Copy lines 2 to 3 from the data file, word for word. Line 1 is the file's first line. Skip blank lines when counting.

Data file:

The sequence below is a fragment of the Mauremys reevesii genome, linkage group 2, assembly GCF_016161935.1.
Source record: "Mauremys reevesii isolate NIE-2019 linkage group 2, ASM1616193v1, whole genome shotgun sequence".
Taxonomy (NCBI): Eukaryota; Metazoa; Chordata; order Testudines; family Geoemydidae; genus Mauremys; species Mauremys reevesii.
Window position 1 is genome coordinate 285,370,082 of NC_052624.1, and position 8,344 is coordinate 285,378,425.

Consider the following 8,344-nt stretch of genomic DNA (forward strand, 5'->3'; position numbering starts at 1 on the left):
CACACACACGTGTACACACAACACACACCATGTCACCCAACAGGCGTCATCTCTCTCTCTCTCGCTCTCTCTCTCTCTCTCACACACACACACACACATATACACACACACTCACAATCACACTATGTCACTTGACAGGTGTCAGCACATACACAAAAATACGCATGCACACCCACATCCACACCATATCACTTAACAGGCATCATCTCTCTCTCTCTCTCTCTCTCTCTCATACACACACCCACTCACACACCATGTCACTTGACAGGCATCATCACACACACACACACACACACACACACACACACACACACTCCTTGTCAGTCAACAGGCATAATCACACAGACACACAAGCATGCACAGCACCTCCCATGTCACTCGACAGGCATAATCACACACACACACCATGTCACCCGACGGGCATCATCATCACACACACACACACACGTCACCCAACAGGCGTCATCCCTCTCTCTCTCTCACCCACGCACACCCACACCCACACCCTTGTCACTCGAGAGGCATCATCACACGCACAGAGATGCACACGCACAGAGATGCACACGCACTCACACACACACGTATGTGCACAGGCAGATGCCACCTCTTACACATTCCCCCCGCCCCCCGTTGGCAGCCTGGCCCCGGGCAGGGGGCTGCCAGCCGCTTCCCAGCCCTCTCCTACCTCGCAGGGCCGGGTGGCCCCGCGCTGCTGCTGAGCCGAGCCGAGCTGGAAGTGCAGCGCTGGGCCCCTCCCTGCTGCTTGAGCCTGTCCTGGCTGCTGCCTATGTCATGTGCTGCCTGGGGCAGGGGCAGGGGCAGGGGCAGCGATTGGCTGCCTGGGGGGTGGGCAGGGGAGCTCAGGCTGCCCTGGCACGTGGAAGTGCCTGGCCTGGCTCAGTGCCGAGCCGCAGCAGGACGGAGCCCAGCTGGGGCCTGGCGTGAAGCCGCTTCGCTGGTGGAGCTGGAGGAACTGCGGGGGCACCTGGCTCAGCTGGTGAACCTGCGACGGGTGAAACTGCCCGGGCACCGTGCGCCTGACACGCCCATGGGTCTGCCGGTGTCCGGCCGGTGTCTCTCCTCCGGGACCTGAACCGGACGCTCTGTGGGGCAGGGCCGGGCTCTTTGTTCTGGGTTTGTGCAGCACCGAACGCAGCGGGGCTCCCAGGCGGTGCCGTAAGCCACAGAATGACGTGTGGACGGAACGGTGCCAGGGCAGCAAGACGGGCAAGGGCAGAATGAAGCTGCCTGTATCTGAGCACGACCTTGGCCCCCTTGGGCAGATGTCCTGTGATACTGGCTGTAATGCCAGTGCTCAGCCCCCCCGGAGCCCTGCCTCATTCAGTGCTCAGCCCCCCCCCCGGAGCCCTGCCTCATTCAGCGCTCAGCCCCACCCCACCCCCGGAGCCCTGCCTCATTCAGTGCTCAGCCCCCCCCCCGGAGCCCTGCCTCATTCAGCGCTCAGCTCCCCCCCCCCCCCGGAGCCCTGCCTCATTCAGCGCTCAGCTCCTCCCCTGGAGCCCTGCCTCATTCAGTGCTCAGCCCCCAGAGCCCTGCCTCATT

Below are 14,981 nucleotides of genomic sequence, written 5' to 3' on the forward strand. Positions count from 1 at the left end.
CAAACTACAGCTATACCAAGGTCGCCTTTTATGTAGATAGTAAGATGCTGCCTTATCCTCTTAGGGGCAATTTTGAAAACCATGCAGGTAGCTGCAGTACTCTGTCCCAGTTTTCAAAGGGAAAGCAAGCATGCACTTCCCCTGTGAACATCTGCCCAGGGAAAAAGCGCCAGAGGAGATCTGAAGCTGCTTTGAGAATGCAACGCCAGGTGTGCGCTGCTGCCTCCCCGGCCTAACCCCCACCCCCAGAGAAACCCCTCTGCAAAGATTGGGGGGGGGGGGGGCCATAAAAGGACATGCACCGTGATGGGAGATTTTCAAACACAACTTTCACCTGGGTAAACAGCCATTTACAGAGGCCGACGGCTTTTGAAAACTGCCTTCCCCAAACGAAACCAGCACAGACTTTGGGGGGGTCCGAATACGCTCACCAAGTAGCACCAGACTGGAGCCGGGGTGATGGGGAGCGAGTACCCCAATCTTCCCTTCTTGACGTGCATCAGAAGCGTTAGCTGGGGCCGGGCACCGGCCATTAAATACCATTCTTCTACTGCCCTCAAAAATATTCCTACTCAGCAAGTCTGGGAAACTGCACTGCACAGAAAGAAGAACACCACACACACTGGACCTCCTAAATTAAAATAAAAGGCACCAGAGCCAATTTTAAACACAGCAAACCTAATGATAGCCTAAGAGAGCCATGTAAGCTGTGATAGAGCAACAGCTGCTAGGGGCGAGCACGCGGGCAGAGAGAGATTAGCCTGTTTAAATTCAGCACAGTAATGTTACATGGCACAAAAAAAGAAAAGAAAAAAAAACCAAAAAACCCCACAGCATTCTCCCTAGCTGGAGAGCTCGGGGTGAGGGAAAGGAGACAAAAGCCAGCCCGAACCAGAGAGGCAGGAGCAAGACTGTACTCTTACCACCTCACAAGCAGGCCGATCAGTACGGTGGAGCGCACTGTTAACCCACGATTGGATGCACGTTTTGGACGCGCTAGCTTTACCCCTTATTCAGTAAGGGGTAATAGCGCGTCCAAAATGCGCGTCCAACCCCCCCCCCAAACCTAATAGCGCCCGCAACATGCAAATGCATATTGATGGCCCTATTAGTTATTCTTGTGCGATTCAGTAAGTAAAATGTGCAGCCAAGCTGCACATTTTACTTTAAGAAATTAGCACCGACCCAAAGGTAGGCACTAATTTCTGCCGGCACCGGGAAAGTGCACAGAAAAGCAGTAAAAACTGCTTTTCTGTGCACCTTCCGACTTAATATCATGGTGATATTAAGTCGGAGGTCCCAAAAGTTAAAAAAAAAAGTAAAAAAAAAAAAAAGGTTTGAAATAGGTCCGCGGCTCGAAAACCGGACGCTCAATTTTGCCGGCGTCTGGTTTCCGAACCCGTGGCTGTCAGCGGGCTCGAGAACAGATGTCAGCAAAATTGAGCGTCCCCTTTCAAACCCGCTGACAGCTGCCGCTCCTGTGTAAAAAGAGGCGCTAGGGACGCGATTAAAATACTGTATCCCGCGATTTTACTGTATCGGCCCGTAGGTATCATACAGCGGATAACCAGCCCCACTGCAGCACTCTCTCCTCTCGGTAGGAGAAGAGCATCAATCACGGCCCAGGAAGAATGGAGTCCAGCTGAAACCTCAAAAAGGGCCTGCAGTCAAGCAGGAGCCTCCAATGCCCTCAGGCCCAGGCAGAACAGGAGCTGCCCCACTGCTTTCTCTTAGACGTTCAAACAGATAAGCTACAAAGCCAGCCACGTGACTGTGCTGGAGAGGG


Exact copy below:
Source record: "Mauremys reevesii isolate NIE-2019 linkage group 2, ASM1616193v1, whole genome shotgun sequence".
Taxonomy (NCBI): Eukaryota; Metazoa; Chordata; order Testudines; family Geoemydidae; genus Mauremys; species Mauremys reevesii.